Plaintiff next argues that the trial court erred in finding that he breached the contract. The question of whether a contract has been performed according to its terms is one of fact and the findings of the trial court will not be disturbed on review unless they are against the manifest weight of the evidence. ( Hartwig Transit, Inc. v. Menalascino (1983), 113 Ill. App. 3d 165, 446 N.E.2d 1193.) The trial court determined that plaintiff breached the contract by failing to perform in a timely and workmanlike manner. We find the evidence sufficient to support the trial court's decision.

The contract required plaintiff to comply with defendant's project time schedule, to supply adequate manpower, material and equipment to meet the schedule, and to cooperate with defendant in scheduling and performing the work to avoid delay. Defendant presented evidence that plaintiff failed to meet these requirements. When he was first asked to bring out additional crews, plaintiff refused. Plaintiff then failed to complete his work by July 18 as required by the schedule.

Plaintiff testified that he knew nothing about the time schedule until the middle of June. However, Cusimano testified that plaintiff knew about the time schedule from the beginning of the project. Plaintiff also claimed that the schedule was unreasonable. However, Mr. Sarno, plaintiff's replacement, testified that he could have completed the job in six weeks, the amount of time given the plaintiff under the original schedule. Finally, plaintiff testified that his work was slow in the beginning because he had to wait until K-Mart made a decision about pipe size. However, Cusimano testified that there were other parts of the project plaintiff could have worked on while he waited for that information. When the testimony of witnesses is conflicting, it is within the exclusive province of the trial court, as the trier of fact, to determine the witnesses' credibility and the weight to be given their testimony. Sianis v. Kettler (1988), 168 Ill. App. 3d 1071, 523 N.E.2d 157.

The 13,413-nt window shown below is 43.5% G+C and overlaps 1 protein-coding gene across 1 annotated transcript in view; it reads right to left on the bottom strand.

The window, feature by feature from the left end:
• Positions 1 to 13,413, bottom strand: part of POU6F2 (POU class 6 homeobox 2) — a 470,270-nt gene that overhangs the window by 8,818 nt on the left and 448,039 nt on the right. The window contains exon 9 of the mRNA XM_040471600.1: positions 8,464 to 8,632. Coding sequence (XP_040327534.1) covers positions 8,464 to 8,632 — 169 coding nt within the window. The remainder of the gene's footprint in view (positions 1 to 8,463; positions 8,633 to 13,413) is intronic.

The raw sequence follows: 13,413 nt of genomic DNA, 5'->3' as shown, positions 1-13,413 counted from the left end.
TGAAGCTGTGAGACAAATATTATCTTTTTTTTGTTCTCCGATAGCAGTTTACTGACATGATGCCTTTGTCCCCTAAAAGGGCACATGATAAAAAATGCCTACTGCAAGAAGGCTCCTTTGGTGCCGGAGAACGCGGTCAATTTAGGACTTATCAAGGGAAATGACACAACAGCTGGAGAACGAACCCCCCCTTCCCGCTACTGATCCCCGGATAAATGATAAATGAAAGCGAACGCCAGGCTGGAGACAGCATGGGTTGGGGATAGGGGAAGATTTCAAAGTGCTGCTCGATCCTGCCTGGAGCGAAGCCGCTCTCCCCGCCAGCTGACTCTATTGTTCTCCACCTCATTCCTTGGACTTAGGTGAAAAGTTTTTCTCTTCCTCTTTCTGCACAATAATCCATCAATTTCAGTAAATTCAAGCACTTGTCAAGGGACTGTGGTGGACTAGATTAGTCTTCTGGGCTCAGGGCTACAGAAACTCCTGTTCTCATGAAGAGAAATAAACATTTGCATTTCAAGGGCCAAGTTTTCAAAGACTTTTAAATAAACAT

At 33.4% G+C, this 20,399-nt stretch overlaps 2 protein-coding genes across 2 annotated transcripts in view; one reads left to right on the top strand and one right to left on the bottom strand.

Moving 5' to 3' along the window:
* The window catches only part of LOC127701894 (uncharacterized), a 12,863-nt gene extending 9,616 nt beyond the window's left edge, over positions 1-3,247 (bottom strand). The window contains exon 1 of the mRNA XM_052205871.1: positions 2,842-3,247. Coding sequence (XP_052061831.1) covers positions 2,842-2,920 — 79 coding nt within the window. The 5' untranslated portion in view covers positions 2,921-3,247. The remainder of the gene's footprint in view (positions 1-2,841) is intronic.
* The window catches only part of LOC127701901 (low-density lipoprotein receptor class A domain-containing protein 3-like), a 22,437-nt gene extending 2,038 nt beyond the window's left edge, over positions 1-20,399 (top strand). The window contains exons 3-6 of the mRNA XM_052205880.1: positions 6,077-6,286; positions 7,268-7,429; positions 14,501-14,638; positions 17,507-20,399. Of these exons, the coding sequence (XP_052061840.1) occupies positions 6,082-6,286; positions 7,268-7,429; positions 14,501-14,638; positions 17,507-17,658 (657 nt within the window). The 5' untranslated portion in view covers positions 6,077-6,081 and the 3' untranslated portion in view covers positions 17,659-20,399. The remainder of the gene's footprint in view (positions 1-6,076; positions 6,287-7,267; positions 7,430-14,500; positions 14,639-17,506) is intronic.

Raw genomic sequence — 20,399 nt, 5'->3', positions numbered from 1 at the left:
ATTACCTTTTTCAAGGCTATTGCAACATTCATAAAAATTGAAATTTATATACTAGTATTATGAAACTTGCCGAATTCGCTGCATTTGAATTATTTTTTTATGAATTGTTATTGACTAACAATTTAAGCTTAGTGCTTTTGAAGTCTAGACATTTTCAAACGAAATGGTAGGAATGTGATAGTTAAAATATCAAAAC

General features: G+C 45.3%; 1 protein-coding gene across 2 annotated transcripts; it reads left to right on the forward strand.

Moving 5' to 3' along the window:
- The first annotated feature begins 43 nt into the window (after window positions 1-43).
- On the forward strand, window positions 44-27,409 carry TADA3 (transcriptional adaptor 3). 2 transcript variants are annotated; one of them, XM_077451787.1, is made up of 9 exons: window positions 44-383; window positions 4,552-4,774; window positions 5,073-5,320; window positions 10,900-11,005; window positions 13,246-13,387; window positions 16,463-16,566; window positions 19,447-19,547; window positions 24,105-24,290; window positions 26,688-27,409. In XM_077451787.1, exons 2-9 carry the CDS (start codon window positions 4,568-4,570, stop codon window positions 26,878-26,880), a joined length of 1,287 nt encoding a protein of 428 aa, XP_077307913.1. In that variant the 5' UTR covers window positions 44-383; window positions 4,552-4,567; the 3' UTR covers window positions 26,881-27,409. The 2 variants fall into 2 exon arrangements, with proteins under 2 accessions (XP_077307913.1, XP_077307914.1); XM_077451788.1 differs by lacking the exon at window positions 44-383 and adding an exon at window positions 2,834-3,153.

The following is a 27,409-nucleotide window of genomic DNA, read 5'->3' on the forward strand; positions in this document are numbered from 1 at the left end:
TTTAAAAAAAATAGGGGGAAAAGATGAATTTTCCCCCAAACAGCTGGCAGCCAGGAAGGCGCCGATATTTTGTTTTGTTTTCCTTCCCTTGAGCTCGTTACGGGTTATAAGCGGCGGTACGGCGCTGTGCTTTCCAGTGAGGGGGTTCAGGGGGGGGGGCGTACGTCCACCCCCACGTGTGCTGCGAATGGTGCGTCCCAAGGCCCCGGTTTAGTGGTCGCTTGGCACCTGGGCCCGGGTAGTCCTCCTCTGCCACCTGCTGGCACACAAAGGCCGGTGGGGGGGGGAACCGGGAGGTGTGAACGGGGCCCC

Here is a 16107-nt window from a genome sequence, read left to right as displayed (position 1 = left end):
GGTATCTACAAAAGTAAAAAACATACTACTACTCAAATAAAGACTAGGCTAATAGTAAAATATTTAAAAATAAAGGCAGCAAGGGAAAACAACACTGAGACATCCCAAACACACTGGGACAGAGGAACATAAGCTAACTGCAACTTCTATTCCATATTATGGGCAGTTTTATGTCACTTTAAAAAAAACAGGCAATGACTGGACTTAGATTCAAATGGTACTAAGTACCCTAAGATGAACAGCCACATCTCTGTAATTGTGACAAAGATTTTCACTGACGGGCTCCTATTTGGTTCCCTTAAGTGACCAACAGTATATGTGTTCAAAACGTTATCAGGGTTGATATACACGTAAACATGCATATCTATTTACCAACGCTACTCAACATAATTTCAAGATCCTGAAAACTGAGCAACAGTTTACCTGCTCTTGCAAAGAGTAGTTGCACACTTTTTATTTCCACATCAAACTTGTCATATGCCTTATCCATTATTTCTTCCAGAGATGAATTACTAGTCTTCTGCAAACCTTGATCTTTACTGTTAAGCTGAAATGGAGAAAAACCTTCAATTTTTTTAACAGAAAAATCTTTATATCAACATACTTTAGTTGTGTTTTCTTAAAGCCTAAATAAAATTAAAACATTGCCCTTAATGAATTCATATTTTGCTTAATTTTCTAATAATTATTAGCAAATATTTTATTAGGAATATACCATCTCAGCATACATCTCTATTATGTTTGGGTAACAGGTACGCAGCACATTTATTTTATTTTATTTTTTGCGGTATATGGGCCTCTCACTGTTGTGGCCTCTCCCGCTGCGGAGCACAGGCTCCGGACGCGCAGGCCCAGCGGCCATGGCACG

The evidence also showed that the parties met on July 17 and drafted a revised schedule which extended plaintiff's time to complete the work until August 10. Plaintiff quickly fell behind this schedule as well. Cusimano testified that by July 27, plaintiff was 12 to 14 crew days behind schedule. He also testified that plaintiff's failure to keep up forced him to reschedule the work of other trades and jeopardized the completion date for the entire project. Mr. Grosnet, the project superintendent, testified that he was forced to reschedule the pour of the store's concrete floor as a result of plaintiff's slow pace, and that plaintiff's work was delayed because his crews had to return to areas which were finished but failed to pass inspection.

Plaintiff argues that even if he did breach the contract, it was not a material breach because he was only four days behind schedule when he was terminated on July 29. He reaches this Conclusion by arguing that although he was 12 crew days behind schedule, he had three crews working at the site at the time he was terminated. Therefore, he could have made up the 12 crew days in only four days. Initially, we note that plaintiff's claim that he had three crews at the site was disputed by defense witnesses. Moreover, even if plaintiff was only four days behind the July 17 schedule, he fell that far behind after only 10 days, and this was the second schedule plaintiff failed to maintain. In light of all of the evidence regarding the slow pace of plaintiff's work, we find that the trial court's determination that plaintiff materially breached the contract was not against the manifest weight of the evidence.